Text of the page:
For such a small country, there really is never a dull moment. What from the most interesting - and at times bizarre political statements - to everyday events that continue to baffle the mind given their contradictory nature to what this country claims to stand for, it’s all happening.
Well, as the wise would say, no one is perfect; indeed, we’re living in a world where everyone is quite capable, of learning from one’s own mistakes. And as we’re thinking about those words now, let us look one more time at Prime Minister, Dr Tuilaepa Sailele Malielegaoi’s new baby, Samoa Airways, and how it can possibly succeed where his old baby, defunct Polynesian Airlines, had failed.
Poor Prime Minister, Tuilaepa Sailele Malilelegaoi! Why is it that he’s the one who is always copping the flak, and yet it is those he’s appointed to get the job done who have loused everything up anyway? For instance, on the front page of the Samoa Observer on Tuesday, 13 March 2018, the headline screamed: “Stupid,” P.M. slams Samoa Airways report.
We know this much. It’s a mountain of a task for local companies from small countries like Samoa to break into some of the major overseas markets, which are dominated by big corporate companies.
How time flies. This time last Monday this country was all wrapped up in the ‘Jacinda Ardern mania.’ The New Zealand Prime Minister was the undisputed star of the show, touching down for a flying one and a half day visit, which totally captivated everyone she came in contact with – including our leaders.
Come to think of it though, some of the headlines in the Samoa Observer over the last couple of weeks, were quite shocking to say the least.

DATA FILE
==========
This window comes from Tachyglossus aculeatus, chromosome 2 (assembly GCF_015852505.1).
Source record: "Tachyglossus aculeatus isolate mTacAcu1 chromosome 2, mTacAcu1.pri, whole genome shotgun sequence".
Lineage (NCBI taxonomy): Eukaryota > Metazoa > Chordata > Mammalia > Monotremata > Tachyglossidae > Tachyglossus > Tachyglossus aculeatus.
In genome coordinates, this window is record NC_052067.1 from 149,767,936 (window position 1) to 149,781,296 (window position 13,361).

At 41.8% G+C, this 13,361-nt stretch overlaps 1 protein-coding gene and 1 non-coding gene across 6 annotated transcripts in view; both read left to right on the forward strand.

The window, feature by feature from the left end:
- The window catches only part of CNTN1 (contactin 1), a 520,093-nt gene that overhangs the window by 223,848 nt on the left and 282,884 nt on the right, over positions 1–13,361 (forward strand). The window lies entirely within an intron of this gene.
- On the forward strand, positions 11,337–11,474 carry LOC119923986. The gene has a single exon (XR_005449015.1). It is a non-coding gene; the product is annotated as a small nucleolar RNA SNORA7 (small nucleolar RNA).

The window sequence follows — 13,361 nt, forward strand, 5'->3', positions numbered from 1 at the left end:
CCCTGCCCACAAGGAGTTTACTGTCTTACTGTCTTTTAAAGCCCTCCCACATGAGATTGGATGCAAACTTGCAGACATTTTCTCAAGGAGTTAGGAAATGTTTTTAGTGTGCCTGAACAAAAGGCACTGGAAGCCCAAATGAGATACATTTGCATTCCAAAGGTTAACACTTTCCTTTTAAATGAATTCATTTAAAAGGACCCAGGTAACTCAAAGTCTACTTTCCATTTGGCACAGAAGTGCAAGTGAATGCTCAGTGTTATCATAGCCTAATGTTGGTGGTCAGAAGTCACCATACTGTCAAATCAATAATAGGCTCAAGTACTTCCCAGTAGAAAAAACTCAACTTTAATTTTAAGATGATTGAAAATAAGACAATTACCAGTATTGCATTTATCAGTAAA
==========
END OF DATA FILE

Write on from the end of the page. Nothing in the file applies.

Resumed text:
After the honeymoon phase, the reality of running a fully-fledged international airline in such a cut throat industry has started to kick in for Prime Minister Tuilaepa Sa’ilele Malielegaoi’s administration. And by the sound of things, the picture is not pretty at all.
It’s arguably the most talked about topic of the day. China’s influence whether it’s aid, diplomacy or just the influx of its people and businesses into small countries, the issue is as universal as the internet. It is what the world is talking about.
Today is International Women’s Day. In Samoa and around the world, it’s an opportunity to acknowledge the role of women in our lives, reflect on their achievements, measure the progress made in terms of the push for gender equality and most importantly plan concrete steps for a better and brighter future. Not just for women but for everyone.
The good news is that the Government is finally moving on a bill to stop children under 14 from being street vendors. The bill is being spearheaded by the Ministry of Women, Community and Social Development as part of the plan to address core issues that deal directly with child labour, slavery and street vendors in Samoa.
The truth is quite simple. The Samoan Government doesn’t need to look far to find a role model. If Prime Minister Tuilaepa Dr. Sa’ilele Malielegaoi and his administration need some inspiration, they only have to look to New Zealand. It’s to the south of us, three hours away by plane and with the Tui Samoa Cable up and running, communications have never been easier.
Here is the thing folks. There are two ways the relevant authorities can view the incident at the Papaseea Sliding Rocks last week, where a kiwi tourist has decided to speak out after she was injured.
On the front page of yesterday’s Samoa Observer the headline screamed: “Social Media Policy tells public servants to defend Govt. reputation.” Now the questions are: “What government reputation that needs to be defended are we talking about here? “Indeed, if the government has such a reputation, why is it entrusting the job of defending it to only public servants?